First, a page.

Friday, October 01, 2004

Bush claims credit for disarming Gadhafi

During the presidential debate on national security, George Bush repeatedly asserted that his doctrine of unilateral preemptive aggression had forced Libya to disarm and helped expose Dr Khan's nuclear proliferation network.

Bush first began crowing about Libya's disarmament in his State of the Union Address back in January. "Colonel Gadhafi correctly judged that his country would be better off and far more secure without weapons of mass murder" Bush said, adding "no one can now doubt the word of America". But the fact is, Libya had already committed to unilateral disarmament and was negotiating with British and American officials well before Bush invaded Iraq.

Senator Kerry, who should have seen this coming, failed to challenge Bush on this point, which is somewhat surprising, given that Libya's disarmament actually had nothing to do with the attack on Iraq. Anyone familiar with the history of US-Libyan relations knows that Gadhafi had been pursuing better relations with the West for many years, and the decision to embrace the Libyan dictator had more to do with diversifying energy supplies to the West than disarming Libya.

According to Paul Kerr of the Arms Control Association, Libya was motivated to give up its weapons by the desire to end UN sanctions and restore profitable economic relations with the United States. "The invasion of Iraq does not appear to have been the decisive factor in Libya’s decision. But even if it was, this is at best a fortunate by-product of the war that does not provide a useful guide for future non-proliferation policy - the United States obviously cannot invade one country to scare another into disarming."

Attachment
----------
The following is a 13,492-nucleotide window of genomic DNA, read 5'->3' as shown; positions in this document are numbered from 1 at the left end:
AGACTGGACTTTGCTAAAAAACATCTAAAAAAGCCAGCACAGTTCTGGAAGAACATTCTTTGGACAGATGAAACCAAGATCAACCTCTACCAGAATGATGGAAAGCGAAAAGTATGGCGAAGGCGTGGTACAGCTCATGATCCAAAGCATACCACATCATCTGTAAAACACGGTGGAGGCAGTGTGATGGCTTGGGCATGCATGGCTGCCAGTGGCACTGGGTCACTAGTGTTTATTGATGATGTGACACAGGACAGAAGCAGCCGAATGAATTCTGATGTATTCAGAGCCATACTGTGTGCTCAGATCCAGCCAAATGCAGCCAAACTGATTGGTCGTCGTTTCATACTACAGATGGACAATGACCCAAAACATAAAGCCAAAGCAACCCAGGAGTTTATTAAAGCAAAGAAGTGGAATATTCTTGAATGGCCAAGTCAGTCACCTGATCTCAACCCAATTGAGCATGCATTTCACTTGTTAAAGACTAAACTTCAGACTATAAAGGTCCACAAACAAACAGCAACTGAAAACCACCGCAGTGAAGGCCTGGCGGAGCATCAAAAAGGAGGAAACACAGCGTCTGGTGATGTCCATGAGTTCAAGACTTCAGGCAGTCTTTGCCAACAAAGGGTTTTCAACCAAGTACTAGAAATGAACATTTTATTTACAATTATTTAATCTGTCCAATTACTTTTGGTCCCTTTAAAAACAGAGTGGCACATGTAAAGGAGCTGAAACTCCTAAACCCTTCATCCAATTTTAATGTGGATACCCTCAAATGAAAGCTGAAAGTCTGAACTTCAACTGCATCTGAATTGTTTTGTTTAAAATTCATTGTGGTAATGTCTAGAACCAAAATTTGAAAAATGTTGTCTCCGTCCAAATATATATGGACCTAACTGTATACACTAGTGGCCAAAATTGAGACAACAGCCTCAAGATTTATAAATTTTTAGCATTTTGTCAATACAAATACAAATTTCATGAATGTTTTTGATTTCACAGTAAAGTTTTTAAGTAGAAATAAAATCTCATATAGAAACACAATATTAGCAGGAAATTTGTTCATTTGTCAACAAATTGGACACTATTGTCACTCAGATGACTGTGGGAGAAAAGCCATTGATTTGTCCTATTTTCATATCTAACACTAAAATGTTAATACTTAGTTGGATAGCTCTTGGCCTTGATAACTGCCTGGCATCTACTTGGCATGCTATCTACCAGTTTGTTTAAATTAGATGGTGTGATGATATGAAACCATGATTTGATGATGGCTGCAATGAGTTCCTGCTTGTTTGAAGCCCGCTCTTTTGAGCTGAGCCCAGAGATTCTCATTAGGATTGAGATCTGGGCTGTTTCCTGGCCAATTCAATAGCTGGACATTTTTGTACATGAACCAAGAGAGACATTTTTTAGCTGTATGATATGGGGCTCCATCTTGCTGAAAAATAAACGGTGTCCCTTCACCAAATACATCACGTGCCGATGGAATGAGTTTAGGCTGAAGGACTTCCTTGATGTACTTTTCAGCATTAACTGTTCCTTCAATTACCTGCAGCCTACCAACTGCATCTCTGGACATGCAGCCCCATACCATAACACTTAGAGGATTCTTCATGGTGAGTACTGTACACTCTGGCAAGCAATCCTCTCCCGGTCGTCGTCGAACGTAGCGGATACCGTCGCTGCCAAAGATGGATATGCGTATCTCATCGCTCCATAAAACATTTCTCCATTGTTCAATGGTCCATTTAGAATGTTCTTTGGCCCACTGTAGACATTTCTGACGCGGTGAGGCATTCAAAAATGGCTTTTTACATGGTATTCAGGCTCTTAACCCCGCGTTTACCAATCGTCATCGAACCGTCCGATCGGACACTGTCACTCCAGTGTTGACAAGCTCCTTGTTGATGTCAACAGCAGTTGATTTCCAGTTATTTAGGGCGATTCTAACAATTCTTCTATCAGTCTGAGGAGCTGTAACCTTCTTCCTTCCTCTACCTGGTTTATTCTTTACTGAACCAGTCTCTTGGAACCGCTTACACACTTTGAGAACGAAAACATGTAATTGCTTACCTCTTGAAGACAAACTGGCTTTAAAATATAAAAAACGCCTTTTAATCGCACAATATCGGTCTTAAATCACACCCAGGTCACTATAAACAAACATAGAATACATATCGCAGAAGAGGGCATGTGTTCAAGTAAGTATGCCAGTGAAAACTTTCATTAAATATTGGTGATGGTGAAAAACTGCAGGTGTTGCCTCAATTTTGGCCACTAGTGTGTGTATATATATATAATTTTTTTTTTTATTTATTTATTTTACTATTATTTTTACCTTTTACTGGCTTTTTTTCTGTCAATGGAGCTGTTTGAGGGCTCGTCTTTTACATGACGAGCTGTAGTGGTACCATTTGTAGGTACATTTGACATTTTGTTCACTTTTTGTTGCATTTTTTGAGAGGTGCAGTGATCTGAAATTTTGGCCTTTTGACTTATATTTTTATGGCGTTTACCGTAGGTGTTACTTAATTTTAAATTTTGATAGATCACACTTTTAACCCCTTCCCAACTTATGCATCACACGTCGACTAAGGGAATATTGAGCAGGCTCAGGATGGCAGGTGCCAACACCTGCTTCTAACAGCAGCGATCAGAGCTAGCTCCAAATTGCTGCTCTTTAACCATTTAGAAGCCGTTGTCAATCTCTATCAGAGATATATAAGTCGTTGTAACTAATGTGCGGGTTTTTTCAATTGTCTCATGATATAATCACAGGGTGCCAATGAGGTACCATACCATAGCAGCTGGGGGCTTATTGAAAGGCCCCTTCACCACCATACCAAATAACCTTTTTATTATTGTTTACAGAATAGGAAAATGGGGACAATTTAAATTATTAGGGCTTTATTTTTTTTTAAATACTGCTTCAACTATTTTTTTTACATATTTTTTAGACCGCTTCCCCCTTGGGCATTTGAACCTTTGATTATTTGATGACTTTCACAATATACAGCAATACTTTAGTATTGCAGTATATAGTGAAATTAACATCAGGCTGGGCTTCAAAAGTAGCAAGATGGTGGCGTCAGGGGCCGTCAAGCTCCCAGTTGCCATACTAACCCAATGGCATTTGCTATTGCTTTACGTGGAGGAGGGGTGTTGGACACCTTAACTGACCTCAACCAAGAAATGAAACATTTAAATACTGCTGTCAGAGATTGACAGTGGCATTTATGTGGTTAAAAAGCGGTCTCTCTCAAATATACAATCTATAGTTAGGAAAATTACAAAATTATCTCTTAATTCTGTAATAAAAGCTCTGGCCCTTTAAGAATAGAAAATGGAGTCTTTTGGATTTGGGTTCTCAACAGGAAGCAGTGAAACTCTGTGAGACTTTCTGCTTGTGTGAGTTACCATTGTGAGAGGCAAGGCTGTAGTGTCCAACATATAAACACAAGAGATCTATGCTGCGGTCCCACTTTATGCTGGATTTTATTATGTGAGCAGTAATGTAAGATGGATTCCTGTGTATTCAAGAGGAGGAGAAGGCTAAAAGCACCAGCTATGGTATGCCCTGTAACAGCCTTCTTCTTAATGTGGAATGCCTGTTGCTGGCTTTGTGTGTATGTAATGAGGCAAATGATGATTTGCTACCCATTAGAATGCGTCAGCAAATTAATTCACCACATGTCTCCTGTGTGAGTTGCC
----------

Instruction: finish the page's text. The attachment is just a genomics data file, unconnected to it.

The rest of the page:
Daryl Kimball, executive director of the Arms Control Association and a prominent non-proliferation expert, has said that Libya's disarmament resulted from the combination of preventative diplomacy, a non-proliferation treaty, weapons inspections, the lifting of economic sanctions, and the provision of incentives rather than the threat of Bush's "Preemptive Strike Doctrine."

And Suh Jae Jung, a professor of politics at Cornell University and an expert on U.S. foreign policy has said, "There is a tendency in which people believe that the United States' power-based foreign policy made Libya surrender, but the fact is that it was negotiation and compromise between the two countries rather than unilateral power exertion."

As Cheong Wook Sik explains, the Libyan model of disarmament stands in stark contrast to the Bush doctrine and is clearly at variance with the methodology espoused by the neoconservative hawks in the Bush administration. In dealing with Gadhafi, Bush was willing to build trust through direct negotiations and trade off economic sanctions as an incentive to give up WMD. But with Iraq, Iran and North Korea, Bush has championed a hard-line, uncompromising approach based on threats and acts of military aggression. It is simply disingenuous to ascribe the successful disarmament of Libya to the utterly disastrous consequences of the attack on Iraq.

The discovery of Dr Abdul Khan's nuclear supermarket likewise had little to do with Bush and his crusading neocon warriors. Khan's operation was an open secret for years among intelligence officers and officials in Pakistan, the US and elsewhere. When the illicit trade in nuclear materials and technology came to light in August 2003, it was a major embarrassment for the Bush administration, which had made such a big fuss about non-existant WMD in Iraq, all the while oblivious to the nuclear proliferation activities of Dr Khan and his associates.

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